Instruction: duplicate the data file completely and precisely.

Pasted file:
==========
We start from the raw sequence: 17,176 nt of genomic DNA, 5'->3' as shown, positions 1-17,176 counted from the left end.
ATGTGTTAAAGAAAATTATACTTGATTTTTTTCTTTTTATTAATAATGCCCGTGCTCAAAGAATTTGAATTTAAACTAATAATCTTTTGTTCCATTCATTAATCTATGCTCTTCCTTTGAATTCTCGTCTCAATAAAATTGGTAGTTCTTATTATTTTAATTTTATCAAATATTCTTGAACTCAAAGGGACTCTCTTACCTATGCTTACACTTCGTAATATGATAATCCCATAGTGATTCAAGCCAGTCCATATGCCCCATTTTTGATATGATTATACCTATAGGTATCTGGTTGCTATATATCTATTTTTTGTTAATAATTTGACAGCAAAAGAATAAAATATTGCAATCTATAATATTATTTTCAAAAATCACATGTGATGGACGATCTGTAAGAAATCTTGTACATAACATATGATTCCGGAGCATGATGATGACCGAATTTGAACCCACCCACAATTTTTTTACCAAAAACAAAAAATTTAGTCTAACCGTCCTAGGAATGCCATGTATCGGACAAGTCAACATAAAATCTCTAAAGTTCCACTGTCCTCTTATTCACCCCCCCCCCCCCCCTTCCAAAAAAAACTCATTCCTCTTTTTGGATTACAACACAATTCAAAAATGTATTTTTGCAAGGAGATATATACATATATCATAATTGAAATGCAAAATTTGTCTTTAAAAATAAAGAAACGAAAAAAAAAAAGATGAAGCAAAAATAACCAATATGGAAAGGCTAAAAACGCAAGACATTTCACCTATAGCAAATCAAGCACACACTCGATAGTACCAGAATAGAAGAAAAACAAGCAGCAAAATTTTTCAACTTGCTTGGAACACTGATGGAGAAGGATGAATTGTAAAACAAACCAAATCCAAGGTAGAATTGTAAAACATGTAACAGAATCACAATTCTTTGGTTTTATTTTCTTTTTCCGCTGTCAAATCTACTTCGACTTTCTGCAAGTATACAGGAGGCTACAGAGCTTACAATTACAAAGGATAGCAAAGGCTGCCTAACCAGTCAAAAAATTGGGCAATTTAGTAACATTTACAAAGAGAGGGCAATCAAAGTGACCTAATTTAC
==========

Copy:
We start from the raw sequence: 17,176 nt of genomic DNA, 5'->3' as shown, positions 1-17,176 counted from the left end.
ATGTGTTAAAGAAAATTATACTTGATTTTTTTCTTTTTATTAATAATGCCCGTGCTCAAAGAATTTGAATTTAAACTAATAATCTTTTGTTCCATTCATTAATCTATGCTCTTCCTTTGAATTCTCGTCTCAATAAAATTGGTAGTTCTTATTATTTTAATTTTATCAAATATTCTTGAACTCAAAGGGACTCTCTTACCTATGCTTACACTTCGTAATATGATAATCCCATAGTGATTCAAGCCAGTCCATATGCCCCATTTTTGATATGATTATACCTATAGGTATCTGGTTGCTATATATCTATTTTTTGTTAATAATTTGACAGCAAAAGAATAAAATATTGCAATCTATAATATTATTTTCAAAAATCACATGTGATGGACGATCTGTAAGAAATCTTGTACATAACATATGATTCCGGAGCATGATGATGACCGAATTTGAACCCACCCACAATTTTTTTACCAAAAACAAAAAATTTAGTCTAACCGTCCTAGGAATGCCATGTATCGGACAAGTCAACATAAAATCTCTAAAGTTCCACTGTCCTCTTATTCACCCCCCCCCCCCCCCTTCCAAAAAAAACTCATTCCTCTTTTTGGATTACAACACAATTCAAAAATGTATTTTTGCAAGGAGATATATACATATATCATAATTGAAATGCAAAATTTGTCTTTAAAAATAAAGAAACGAAAAAAAAAAAGATGAAGCAAAAATAACCAATATGGAAAGGCTAAAAACGCAAGACATTTCACCTATAGCAAATCAAGCACACACTCGATAGTACCAGAATAGAAGAAAAACAAGCAGCAAAATTTTTCAACTTGCTTGGAACACTGATGGAGAAGGATGAATTGTAAAACAAACCAAATCCAAGGTAGAATTGTAAAACATGTAACAGAATCACAATTCTTTGGTTTTATTTTCTTTTTCCGCTGTCAAATCTACTTCGACTTTCTGCAAGTATACAGGAGGCTACAGAGCTTACAATTACAAAGGATAGCAAAGGCTGCCTAACCAGTCAAAAAATTGGGCAATTTAGTAACATTTACAAAGAGAGGGCAATCAAAGTGACCTAATTTAC